There is a Shortage of Black Professionals in Advertising
By the year 2020, JWT Brazil aims to have 20% of its staff positions occupied by Black talent.
Shown above, are ten interns that the agency brought on to help create more diversity in the workplace.
This piece is a translated excerpts from an article written by Claudia Penteado that originally appeared as the cover story of Brazil’s Propmark newspaper on August 14.
"Prejudice in disguise (the worst kind) and even, in a way, subliminal racism do exist in the advertising industry. Can anyone out there think of a black advertising executive who climbed the hierarchical ladder (in any area of any medium or large advertising agency in this country) and made it to the top? Diversity is a fallacy." This claim is from one of the rare black professionals in the advertising industry who preferred to remain anonymous.
It was clear for us that the agency needed to better reflect the diversity of the country in which it is inserted. This isn't only altruism, but also the pursuit for greater competitiveness in the business”
The 20/20 Program, announced recently by JWT Brazil, has a significant differentiator,which is the advisory of several experts on the subject of diversity. For example, the agency has HR consultant Patricia Santos, founder of EmpregueAfro, a consulting firm in people management, inclusion and ethnic and racial diversity. Recently, Patricia helped the agency hire ten Black interns (pictured above), with the goal of diversifying structural areas of the agency, such as the creative, media, planning and account management departments. Patricia will be called upon whenever there are job openings in the agency to ensure that there is Black talent in the selection process. She said that JWT was the first advertising agency to come to her with racial diversity as a concern.
JWT Brazil established the goal of having at least 20% of its strategic positions occupied by Black talent by the year 2020. Today, there are 8%. "It was clear for us that the agency needed to better reflect the diversity of the country in which it is inserted. This isn't only altruism, but also the pursuit for greater competitiveness in the business," says Ricardo John, CCO of the agency.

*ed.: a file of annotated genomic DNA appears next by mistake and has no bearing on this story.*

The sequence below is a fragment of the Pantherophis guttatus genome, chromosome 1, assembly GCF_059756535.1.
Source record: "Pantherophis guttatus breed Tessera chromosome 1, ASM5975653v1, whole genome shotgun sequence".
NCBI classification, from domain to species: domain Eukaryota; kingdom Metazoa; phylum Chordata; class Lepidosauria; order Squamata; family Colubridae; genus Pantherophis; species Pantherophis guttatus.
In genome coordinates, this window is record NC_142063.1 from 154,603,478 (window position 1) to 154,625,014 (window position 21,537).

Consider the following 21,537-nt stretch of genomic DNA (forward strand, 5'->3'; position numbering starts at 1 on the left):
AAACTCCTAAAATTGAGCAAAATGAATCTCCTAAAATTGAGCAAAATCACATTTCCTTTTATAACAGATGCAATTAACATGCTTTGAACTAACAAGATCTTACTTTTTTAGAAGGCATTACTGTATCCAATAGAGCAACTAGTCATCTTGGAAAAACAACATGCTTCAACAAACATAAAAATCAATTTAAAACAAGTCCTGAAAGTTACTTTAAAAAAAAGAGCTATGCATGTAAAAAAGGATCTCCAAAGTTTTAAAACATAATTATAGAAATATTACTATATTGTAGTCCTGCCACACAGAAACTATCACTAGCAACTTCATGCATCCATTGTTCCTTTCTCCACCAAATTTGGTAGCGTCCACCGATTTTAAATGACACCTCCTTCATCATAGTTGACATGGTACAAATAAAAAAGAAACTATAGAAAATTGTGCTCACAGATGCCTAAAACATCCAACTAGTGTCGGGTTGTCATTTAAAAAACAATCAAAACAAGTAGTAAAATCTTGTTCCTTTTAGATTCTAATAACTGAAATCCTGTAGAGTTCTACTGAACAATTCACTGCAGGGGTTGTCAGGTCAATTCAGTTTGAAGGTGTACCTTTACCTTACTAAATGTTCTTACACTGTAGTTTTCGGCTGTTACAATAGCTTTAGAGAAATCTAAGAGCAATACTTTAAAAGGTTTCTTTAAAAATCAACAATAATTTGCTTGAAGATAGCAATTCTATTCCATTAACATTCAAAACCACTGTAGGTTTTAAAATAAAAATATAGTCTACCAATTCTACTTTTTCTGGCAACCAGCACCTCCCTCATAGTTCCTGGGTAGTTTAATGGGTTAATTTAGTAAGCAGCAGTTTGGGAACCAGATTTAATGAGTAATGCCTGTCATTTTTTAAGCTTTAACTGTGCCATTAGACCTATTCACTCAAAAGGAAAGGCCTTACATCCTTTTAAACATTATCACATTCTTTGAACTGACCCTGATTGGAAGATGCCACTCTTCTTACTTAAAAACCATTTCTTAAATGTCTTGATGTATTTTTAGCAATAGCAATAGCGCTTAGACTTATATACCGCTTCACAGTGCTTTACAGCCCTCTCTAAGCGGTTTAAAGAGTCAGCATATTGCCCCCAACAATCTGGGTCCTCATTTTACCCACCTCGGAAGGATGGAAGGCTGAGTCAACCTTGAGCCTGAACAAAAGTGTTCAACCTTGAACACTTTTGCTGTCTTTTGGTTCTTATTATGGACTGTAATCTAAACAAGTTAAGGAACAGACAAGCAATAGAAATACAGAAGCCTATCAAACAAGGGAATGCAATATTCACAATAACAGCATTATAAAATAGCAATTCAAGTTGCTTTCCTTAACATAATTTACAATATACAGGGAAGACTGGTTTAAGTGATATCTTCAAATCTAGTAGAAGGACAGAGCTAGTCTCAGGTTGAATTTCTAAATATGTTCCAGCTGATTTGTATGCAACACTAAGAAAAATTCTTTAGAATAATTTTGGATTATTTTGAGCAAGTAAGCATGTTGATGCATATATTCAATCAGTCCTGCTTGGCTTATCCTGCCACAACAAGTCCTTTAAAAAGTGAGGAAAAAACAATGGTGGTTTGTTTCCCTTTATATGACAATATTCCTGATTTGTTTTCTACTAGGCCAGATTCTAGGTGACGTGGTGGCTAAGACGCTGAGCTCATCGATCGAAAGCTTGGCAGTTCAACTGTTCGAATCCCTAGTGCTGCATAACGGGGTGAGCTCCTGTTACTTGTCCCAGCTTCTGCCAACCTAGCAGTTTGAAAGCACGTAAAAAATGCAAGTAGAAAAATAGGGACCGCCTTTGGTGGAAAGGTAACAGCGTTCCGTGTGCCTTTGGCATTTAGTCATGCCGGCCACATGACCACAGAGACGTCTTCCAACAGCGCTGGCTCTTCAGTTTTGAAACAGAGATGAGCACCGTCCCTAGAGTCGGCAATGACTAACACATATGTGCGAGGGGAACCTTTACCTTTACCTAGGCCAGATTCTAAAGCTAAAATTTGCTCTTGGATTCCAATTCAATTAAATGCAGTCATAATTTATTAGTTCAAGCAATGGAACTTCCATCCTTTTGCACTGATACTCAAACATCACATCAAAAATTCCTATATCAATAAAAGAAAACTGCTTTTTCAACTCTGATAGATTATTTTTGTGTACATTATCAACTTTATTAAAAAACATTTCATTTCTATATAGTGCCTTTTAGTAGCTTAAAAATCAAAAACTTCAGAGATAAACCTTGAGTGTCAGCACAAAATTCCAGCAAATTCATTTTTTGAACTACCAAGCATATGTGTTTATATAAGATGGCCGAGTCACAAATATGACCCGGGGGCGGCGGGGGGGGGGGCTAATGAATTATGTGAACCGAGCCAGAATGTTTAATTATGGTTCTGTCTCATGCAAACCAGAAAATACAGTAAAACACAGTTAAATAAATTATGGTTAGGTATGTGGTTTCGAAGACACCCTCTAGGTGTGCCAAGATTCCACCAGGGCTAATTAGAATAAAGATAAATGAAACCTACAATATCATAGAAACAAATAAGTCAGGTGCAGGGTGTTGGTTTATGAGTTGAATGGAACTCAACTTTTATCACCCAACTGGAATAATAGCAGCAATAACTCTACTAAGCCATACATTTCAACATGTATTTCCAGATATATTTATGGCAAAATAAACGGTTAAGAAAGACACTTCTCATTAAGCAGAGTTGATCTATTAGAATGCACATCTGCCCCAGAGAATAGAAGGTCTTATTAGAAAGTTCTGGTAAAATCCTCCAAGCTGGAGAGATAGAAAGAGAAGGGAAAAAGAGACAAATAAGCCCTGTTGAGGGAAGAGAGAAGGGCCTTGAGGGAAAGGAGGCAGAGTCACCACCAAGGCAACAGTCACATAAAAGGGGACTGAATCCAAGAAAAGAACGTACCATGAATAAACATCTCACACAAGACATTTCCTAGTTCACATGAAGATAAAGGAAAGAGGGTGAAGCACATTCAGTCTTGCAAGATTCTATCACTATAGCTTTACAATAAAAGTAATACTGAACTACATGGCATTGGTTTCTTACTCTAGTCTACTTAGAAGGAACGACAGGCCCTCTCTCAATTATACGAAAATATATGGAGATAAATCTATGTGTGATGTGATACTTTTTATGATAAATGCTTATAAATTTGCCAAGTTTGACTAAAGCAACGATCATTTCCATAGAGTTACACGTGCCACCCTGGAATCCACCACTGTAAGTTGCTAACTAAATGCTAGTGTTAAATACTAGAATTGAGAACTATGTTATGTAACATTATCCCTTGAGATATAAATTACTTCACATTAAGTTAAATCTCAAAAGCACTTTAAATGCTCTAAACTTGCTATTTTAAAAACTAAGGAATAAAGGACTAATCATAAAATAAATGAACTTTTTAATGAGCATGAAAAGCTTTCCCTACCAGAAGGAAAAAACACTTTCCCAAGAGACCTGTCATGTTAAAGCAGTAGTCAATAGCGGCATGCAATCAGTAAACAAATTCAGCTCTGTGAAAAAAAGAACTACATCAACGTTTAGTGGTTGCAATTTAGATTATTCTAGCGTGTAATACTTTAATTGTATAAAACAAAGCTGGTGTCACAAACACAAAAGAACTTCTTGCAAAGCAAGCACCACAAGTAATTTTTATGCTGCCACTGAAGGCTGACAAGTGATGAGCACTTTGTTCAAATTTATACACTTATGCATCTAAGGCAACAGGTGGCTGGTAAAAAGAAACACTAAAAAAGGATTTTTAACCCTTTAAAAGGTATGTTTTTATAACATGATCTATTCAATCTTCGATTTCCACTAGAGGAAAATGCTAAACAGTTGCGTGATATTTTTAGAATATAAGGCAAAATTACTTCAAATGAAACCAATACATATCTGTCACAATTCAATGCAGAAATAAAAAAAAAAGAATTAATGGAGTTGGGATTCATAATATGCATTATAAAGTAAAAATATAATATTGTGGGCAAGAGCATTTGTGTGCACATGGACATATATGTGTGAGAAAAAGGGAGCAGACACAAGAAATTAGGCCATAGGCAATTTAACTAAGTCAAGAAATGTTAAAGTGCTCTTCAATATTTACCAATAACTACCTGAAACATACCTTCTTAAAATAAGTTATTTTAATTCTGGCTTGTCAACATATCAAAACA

Another person the agency called on for advice was journalist Rosenildo Ferreira, specialist in sustainability, volunteer at the Zumbi dos Palmares University and member of NGO Afrobras (which maintains the university). Rosenildo said, "The JWT program is unique because, by establishing an ambitious percentage from the start, it makes it clear that the process is real and not just to look good in the Social Report. The 20% would be a "ridiculous" number if we were talking about careers in education, law, or social service, in which the presence of Black talent is historically larger. But, it makes sense if we consider the shortage of Black talent in the advertising industry," he says.
He says that diversity and other sustainability issues are starting to be noticed by agencies because there are companies – such as General Mills, in the USA, and Carrefour, in Brazil – which limit the participation of agencies who pitch to them to those that exhibit a degree of diversity in creative and other areas.
A study from 2015, by the Etnus Institute, about the presence of Black people in the 50 largest advertising agencies in the country – carried out by André Brazoli, Monitoring and Metrics Analyst; Danila Dourado, Digital Communication Consultant for the Ministry of Justice; and Teresa Rocha, the Social Media Project Manager – revealed that of every one thousand employees, only 35 were black. The survey also showed that people of Black or African descent occupy only 0.74% of senior management positions.
Additional data from a survey conducted by the Ethos Institue showed across 500 of the largest companies in Brazil, Black people occupy only 4.7% of managerial positions. To read the original full article click here.